Everyone loves a warm winter full of sun and blue skies, right? Actually, the livelihoods of some depend on the freezing temperatures that would drive most others back inside. Take ice wine producers, for example. According to recent reports, this year’s mild winter weather has been causing major problems for those who have dedicated their careers to the unique libation.
"What's ironic about the ice wine harvest is it's one of the few times when people actually say, 'Great, it's going to be bitter cold,'" New York Wine and Grape Foundation president Jim Trezise told the Associated Press. Ice wine derives its sugary sweetness from pressing frozen grapes, their sugars and juices crystallized and concentrated within them. In fact, to be sold under the “ice wine” label, a wine must be made with grapes that were frozen on the vine. Where other crop producers dread an oncoming frost, ice wine vintners count on it.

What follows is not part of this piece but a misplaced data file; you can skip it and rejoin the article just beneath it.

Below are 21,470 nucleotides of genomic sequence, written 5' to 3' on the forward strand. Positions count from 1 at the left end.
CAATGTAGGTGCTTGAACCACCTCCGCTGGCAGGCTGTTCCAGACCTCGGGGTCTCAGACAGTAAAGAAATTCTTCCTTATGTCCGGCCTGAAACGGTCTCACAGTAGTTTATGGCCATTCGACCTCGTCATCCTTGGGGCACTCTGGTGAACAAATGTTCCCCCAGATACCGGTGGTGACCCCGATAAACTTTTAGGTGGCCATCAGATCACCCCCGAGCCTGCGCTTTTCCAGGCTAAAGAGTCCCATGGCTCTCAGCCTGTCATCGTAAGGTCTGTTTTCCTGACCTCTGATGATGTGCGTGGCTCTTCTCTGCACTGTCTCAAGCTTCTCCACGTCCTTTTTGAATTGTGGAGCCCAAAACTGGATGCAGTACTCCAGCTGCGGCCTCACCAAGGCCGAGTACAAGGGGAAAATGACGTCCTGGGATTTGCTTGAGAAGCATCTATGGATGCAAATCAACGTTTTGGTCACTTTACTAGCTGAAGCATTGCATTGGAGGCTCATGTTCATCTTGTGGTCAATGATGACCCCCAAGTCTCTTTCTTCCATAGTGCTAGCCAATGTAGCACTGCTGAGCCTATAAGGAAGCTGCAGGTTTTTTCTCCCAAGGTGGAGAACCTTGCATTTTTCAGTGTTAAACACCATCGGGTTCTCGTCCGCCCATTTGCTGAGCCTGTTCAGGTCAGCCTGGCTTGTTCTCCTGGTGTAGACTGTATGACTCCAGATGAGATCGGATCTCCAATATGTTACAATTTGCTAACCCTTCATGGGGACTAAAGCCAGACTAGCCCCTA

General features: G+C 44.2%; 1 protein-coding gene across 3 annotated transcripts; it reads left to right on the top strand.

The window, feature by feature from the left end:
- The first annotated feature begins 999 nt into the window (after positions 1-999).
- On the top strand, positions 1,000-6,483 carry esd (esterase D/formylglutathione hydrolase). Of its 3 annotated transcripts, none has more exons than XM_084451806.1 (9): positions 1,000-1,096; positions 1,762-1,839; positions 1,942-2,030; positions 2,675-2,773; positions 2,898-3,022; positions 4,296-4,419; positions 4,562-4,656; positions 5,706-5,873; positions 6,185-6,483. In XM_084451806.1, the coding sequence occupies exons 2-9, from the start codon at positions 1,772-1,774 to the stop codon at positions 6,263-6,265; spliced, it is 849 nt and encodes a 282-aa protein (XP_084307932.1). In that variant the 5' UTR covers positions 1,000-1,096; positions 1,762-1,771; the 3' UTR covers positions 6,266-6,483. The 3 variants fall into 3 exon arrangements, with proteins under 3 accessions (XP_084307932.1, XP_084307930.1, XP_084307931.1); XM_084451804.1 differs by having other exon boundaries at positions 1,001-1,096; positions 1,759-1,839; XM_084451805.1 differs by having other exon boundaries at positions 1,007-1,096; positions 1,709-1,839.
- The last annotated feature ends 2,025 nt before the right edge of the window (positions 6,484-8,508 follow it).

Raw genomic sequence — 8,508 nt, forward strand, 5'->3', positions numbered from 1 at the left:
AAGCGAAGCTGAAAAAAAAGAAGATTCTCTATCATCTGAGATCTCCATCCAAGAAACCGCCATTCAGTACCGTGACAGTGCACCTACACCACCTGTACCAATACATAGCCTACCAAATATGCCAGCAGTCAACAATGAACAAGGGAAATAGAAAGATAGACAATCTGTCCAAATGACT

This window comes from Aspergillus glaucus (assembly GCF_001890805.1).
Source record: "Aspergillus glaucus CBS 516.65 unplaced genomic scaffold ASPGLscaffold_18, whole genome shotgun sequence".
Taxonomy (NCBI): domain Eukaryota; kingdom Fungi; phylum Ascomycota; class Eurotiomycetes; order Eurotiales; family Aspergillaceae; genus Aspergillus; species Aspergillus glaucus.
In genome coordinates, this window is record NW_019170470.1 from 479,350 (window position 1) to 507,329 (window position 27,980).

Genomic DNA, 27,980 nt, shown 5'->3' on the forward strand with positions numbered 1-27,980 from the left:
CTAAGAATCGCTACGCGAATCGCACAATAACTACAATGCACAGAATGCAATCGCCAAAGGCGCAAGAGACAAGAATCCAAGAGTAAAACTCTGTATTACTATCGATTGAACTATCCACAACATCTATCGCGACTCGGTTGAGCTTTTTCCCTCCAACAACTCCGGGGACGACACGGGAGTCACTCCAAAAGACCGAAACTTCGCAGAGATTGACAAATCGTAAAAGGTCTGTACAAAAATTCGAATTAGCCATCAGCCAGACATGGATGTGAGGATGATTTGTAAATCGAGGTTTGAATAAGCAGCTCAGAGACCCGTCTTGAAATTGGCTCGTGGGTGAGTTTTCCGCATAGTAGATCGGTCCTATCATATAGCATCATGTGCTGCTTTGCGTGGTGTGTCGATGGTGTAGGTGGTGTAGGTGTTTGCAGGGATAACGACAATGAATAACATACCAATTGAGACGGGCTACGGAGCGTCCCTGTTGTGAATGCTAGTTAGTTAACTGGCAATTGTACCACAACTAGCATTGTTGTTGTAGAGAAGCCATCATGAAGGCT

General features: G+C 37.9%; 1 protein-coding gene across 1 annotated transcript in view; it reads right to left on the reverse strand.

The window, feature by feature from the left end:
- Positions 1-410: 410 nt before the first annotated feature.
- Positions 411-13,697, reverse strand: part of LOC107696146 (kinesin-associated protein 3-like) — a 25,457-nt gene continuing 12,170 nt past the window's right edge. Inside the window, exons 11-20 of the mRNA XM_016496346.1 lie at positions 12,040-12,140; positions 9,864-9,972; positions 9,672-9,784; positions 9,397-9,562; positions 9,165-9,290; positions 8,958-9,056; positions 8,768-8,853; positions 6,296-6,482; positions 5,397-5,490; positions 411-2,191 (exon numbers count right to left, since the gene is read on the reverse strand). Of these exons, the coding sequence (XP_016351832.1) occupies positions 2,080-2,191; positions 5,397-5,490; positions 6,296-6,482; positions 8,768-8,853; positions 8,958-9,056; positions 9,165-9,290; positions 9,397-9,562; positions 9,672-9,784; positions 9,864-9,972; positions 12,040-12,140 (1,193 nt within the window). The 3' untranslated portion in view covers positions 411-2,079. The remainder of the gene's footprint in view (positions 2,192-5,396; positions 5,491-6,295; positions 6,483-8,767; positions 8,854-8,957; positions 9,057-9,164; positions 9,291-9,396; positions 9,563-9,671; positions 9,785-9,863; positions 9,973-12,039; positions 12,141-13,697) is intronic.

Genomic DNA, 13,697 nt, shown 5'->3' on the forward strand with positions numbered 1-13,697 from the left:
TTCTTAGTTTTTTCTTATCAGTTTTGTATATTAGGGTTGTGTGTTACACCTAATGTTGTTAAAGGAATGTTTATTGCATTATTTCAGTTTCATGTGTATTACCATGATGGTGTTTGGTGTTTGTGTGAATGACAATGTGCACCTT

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But this year the AP reports an unseasonably mild winter in the regions where ice wine grapes traditionally grow, leading many growers to take risks by leaving their grapes on the vine long after the usual October/November harvest date. This decision carries its own dangers – the grapes may develop past their prime, shrivel and rot, rendering them useless for winemaking. Edward O'Keefe III, president of wine producer Chateau Grand Traverse, also told the AP that delaying the harvest puts stress on the grapevines that could throw production off kilter in the following year.
Because harvesting the grapes before they’ve frozen at all constitutes to a total loss, it’s a risk that ice wine producers have no choice but to take. Fortunately, some were able to capitalize on a cold front last week that chilled some grapes to perfect picking temperature – even then, many vineyards reported collecting only about half of a normal harvest. But still it’s something, and with any luck next year’s harvest will make up for this year’s loss.
[VIA: CBS News]